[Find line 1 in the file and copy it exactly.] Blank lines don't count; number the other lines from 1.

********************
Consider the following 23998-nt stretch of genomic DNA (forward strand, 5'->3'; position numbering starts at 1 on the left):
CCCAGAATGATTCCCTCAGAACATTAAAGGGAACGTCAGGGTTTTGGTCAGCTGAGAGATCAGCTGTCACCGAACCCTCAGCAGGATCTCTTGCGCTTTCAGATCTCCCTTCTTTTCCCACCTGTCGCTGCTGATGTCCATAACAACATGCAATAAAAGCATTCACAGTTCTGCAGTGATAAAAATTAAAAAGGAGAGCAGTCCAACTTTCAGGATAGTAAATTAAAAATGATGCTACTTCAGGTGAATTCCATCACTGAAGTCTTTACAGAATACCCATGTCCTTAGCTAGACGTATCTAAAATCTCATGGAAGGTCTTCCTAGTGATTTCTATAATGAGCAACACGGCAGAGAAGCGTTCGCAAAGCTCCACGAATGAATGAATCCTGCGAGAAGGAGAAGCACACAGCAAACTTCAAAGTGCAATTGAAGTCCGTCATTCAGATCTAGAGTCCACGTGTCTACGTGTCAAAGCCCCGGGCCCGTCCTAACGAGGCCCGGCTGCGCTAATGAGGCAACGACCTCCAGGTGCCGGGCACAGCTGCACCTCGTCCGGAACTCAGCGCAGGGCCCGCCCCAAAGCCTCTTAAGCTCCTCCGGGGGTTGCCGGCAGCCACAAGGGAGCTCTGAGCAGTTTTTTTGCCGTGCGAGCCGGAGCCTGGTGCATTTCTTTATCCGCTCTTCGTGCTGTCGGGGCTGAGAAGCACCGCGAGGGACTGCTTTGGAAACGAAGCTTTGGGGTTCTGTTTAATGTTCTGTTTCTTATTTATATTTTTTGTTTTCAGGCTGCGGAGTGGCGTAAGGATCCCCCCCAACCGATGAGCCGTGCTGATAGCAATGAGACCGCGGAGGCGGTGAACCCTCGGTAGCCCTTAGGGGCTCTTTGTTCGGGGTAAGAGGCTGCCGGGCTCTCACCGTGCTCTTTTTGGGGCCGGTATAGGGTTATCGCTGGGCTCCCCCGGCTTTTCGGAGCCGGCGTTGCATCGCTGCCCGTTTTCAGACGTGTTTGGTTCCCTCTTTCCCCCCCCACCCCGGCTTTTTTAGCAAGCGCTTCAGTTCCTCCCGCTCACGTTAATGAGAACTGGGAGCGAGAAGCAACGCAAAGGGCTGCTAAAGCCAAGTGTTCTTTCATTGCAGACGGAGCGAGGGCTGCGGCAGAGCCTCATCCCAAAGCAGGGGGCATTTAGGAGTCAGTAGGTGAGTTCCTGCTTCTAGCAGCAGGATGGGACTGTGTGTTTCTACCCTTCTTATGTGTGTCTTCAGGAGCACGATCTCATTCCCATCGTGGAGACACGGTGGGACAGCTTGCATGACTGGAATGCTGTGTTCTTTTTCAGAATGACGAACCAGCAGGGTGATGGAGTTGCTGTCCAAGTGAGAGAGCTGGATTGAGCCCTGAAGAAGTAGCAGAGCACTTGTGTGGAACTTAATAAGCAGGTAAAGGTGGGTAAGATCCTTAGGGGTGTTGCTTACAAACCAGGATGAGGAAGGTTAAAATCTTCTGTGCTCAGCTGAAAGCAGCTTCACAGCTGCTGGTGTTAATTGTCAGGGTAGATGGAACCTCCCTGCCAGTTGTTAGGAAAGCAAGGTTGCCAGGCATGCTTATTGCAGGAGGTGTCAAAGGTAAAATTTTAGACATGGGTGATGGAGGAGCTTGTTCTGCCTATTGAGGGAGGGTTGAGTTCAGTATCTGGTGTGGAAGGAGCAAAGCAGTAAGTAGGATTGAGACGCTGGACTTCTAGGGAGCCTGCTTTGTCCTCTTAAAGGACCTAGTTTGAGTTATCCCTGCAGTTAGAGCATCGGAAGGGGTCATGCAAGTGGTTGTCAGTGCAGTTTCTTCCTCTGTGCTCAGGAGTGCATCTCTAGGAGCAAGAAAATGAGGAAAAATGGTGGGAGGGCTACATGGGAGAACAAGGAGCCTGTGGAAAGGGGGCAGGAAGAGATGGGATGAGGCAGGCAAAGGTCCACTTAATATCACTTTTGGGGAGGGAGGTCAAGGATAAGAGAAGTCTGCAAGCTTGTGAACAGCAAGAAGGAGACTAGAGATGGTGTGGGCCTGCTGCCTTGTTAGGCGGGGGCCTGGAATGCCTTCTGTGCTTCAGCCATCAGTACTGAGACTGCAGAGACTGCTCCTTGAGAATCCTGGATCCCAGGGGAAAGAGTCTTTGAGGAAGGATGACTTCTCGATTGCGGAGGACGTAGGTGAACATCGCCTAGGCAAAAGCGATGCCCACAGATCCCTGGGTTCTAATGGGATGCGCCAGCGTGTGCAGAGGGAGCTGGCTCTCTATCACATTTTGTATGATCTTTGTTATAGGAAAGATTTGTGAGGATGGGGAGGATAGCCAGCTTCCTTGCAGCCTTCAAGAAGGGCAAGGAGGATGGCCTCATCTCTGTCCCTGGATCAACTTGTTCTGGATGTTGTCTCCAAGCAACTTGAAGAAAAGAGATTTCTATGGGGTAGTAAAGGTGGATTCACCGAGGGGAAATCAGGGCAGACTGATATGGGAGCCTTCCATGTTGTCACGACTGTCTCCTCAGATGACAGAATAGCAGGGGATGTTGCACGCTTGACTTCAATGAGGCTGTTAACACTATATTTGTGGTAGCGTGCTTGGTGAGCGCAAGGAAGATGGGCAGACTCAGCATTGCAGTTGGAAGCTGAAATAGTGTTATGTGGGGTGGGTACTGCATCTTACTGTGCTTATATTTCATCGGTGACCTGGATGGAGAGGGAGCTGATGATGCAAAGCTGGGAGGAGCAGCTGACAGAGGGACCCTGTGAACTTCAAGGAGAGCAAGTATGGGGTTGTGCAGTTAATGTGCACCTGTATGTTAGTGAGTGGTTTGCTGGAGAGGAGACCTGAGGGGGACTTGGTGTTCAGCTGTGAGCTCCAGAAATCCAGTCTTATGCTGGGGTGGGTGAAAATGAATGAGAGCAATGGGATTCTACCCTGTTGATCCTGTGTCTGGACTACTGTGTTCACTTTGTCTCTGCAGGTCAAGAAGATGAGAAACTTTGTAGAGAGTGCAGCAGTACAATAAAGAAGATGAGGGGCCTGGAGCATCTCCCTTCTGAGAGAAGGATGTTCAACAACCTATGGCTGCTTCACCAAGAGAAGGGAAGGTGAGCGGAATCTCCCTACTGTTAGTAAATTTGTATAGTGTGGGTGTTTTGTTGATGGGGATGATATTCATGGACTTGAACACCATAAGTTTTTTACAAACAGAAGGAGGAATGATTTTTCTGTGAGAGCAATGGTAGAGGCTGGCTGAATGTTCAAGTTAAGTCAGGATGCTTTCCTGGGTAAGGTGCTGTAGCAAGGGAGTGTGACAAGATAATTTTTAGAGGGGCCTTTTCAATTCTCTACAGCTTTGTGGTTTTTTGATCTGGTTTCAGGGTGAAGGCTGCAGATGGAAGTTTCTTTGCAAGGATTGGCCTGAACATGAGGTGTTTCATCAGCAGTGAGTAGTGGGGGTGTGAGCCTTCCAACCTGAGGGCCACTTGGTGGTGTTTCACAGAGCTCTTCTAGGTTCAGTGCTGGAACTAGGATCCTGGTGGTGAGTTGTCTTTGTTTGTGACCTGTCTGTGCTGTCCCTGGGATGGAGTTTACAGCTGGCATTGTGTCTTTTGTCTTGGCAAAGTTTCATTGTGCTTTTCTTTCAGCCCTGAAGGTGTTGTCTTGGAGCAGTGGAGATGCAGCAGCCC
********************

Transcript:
Consider the following 23998-nt stretch of genomic DNA (forward strand, 5'->3'; position numbering starts at 1 on the left):